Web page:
• Dried cranberries offer almost no vitamin C, but they do provide some phytocompounds, including ursolic acid and proanthocyanidins.
    Storage:
    • Unlike most other berries, you can refrigerate cranberries for up to two months.
    • For longer storage, freeze cranberries in the bags in which you purchased them. Or wash, dry and freeze in a single layer on a cookie sheet; then store in an airtight container or freezer bag for nearly a year.
    • Store dried cranberries in an airtight container at room temperature for up to three months; check expiration date on packaged berries.
    Preparation Ideas:
    • Add dried cranberries to cereal, oatmeal or plain yogurt.
    • Balance fresh cranberries’ tartness by mixing with other fruits, such as oranges, apples and pears for a relish or salsa.
    • Experiment with cranberries added to rice or whole-wheat stuffing.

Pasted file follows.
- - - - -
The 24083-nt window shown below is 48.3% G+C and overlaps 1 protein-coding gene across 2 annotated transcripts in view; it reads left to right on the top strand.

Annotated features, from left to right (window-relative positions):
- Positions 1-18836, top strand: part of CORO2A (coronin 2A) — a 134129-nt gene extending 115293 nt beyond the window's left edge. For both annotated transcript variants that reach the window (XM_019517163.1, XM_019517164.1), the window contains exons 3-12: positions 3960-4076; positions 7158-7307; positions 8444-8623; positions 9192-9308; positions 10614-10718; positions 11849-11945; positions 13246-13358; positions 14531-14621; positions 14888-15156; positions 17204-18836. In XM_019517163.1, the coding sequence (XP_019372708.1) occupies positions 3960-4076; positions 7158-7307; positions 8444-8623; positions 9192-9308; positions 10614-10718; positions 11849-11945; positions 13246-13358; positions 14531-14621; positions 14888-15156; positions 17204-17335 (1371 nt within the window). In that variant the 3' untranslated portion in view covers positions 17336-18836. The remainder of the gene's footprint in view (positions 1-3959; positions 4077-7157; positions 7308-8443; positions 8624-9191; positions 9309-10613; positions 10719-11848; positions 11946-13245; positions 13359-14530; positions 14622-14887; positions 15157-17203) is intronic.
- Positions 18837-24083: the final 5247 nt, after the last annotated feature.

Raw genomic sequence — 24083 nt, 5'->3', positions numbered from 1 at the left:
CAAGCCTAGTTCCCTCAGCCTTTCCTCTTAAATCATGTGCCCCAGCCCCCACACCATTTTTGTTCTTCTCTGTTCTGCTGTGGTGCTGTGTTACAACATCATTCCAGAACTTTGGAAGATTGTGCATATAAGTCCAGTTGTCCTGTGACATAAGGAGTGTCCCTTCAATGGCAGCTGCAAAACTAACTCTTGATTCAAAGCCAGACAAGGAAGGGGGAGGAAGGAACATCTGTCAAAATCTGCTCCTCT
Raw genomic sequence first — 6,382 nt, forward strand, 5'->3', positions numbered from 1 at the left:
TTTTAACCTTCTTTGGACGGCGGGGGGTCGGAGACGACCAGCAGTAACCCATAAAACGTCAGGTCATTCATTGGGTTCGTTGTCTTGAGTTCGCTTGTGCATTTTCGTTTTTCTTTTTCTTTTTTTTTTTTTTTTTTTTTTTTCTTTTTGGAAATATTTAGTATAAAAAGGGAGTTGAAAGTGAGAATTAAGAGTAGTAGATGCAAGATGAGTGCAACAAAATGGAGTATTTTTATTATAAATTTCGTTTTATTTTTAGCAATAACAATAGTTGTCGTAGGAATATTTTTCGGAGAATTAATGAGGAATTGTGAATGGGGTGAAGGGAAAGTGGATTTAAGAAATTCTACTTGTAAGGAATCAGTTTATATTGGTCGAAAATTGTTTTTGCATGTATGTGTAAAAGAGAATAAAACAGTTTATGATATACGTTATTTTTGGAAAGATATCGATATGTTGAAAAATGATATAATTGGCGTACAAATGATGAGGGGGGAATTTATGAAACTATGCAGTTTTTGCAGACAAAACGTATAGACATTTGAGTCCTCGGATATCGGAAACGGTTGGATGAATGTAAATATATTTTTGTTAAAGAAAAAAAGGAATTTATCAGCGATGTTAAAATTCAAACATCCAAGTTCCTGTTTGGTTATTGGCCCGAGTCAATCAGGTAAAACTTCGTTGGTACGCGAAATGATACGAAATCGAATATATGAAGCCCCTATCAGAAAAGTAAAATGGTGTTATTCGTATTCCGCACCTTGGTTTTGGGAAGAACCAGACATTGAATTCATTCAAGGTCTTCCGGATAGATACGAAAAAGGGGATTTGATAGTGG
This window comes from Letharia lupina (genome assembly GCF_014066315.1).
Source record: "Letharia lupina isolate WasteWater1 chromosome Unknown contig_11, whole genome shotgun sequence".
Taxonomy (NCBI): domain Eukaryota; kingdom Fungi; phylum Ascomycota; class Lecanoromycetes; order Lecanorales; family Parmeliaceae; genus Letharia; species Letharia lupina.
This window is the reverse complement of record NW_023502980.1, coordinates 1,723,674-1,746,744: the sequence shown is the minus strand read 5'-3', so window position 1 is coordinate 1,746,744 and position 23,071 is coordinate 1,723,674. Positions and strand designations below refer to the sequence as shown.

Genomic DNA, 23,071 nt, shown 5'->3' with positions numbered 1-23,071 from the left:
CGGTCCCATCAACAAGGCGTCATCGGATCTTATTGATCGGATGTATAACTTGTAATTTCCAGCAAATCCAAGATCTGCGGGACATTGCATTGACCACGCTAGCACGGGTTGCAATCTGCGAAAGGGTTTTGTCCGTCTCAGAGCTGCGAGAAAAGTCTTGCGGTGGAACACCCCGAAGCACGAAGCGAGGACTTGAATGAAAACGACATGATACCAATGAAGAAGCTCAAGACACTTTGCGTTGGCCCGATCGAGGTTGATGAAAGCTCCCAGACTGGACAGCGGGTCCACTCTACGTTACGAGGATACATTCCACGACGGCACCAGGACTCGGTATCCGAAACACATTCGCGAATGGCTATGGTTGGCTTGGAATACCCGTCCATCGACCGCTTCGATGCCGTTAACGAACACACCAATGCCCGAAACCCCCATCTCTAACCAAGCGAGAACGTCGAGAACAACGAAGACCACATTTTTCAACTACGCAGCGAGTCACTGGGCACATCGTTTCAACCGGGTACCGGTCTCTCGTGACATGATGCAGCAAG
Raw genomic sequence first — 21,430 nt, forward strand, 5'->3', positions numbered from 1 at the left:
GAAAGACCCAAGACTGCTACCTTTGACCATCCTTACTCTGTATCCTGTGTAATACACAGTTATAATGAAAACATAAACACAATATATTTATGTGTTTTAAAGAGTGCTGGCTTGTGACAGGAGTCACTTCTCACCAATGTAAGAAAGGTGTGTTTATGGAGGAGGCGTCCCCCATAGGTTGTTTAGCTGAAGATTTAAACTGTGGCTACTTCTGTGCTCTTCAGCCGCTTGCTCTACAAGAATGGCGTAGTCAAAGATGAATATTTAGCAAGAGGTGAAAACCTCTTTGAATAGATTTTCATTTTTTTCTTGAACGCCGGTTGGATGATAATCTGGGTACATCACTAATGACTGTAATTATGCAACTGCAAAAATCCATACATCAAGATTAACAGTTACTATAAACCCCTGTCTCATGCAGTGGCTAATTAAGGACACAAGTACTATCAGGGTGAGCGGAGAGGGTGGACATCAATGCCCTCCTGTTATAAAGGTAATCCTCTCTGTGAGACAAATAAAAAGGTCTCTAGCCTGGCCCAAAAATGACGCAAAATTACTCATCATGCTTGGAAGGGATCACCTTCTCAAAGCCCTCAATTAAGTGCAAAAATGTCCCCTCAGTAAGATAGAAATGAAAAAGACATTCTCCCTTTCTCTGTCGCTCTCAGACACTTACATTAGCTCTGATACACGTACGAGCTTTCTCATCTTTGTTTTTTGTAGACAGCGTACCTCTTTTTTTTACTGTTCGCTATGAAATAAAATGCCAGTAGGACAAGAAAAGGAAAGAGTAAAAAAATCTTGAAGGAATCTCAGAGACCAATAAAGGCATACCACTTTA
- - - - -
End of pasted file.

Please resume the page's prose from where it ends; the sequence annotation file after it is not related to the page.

• Try fresh or dried cranberries as a colorful addition to a green or carrot salad.
    • Enjoy the flavor contrasts by combining dried cranberries with vegetables like Brussels sprouts or with apples and red cabbage over pork.
    • Add fresh, frozen or dried cranberries to muffins and quick breads. Do not thaw frozen cranberries before adding them to the batter.
    • Mix dried cranberries with nuts and other dried fruit to make trail mix.
    • Add cranberries to baked apples or apple crisp.

References

  1. Prasain JK, Grubbs C, Barnes S. Cranberry anti-cancer compounds and their uptake and metabolism: An updated review. Journal of Berry Research. 2020;10:1-10.
  2. Weh KM, Clarke J, Kresty LA. Cranberries and Cancer: An Update of Preclinical Studies Evaluating the Cancer Inhibitory Potential of Cranberry and Cranberry Derived Constituents. Antioxidants. 2016;5(3):27.
  3. Smeriglio A, Barreca D, Bellocco E, Trombetta D. Proanthocyanidins and hydrolysable tannins: occurrence, dietary intake and pharmacological effects. Br J Pharmacol. 2017;174(11):1244-1262.
  4. Montgomery M, Srinivasan A. Epigenetic Gene Regulation by Dietary Compounds in Cancer Prevention. Advances in Nutrition. 2019;10(6):1012-1028.
  5. Duthie SJ. Berry phytochemicals, genomic stability and cancer: Evidence for chemoprotection at several stages in the carcinogenic process. Mol Nutr Food Res. 2007;51(6):665-674.
  6. de Sousa Moraes LF, Sun X, Peluzio MdCG, Zhu M-J. Anthocyanins/anthocyanidins and colorectal cancer: What is behind the scenes? Crit Rev Food Sci Nutr. 2019;59(1):59-71.